“If members are currently in the space, the sign below will say, “Open,” otherwise check back later.”

The space is available to everybody, although most participants are dues-paying members. There are 70 dues-paying members — each paying $37 per month. Membership gets them access to the space when someone is there. There are also key-holder members, who pay $108 for 24-hour access.

Currently, there are about 1,500 persons on the participant list.

The CRASH Space clientele is quite diverse.

“We have a wide variety of members,” said Trowbridge, who has been married for 17 years. “There are a lot who are part of the film industry. A lot is part of the aerospace industry. There are office workers, entrepreneurs and lawyers. The only requirement is that you have to be 18 and over.”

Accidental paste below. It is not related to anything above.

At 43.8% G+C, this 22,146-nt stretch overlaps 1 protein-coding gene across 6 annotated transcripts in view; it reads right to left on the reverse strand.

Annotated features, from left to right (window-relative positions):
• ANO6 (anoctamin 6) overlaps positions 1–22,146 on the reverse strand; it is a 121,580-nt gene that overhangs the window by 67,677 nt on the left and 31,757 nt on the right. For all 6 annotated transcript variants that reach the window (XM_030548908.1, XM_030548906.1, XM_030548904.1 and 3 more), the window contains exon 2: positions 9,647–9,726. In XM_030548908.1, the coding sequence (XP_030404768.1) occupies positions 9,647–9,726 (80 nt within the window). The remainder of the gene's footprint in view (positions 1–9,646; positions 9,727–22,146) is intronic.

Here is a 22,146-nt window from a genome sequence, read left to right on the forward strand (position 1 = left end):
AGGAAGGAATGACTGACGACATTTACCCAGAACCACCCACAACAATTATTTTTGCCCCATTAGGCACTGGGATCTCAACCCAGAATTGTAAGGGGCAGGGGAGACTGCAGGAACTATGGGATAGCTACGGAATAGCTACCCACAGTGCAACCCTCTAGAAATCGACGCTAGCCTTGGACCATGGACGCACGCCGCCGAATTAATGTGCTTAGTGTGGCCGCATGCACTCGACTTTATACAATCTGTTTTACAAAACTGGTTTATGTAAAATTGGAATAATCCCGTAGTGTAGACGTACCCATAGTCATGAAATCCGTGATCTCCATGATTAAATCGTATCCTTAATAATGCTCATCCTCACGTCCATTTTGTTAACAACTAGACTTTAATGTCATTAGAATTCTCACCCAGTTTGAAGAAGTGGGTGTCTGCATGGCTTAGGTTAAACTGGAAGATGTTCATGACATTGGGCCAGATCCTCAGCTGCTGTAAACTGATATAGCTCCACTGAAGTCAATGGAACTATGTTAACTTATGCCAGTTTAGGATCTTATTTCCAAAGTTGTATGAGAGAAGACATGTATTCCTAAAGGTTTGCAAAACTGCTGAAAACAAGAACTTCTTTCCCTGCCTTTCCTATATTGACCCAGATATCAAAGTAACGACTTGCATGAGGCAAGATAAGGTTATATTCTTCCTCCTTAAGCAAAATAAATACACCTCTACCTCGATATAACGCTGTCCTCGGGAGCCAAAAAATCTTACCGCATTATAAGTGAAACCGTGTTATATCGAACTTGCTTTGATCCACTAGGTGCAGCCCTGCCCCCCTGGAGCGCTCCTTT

When participants gather at CRASH Space, Trowbridge said, in general, they talk about “interesting things” going on in the world regarding technology.

“We are a continual show and tell,” he said. “We meet every Tuesday night and talk about everything. Then we do show-and-tell. That’s when members can get feedback.”

Trowbridge said some members’ projects “have to do with coding, writing a wide range of software,” while others are building wearable technology.

“Some build costumes and incorporate technology,” he said. “Some members bring in stuff they don’t want anymore, like electronics, like laser printers that you can pull out motors and encoders. We’re all about creating and sharing.”

Trowbridge said there is only one cardinal rule at CRASH Space, – “Don’t make us make another rule.”

“People live by that pretty well,” he said. “Everybody gets along. The primary rule is that nobody is allowed to say, “somebody should.” If you say that, you just volunteered to do that.”

“Making a Difference” is a weekly feature profiling organizations that are serving their communities. To propose a “Making a Difference” profile, send an email to

Darlene Donloe is a freelance reporter for Wave Newspapers who covers South Los Angeles. She can be reached at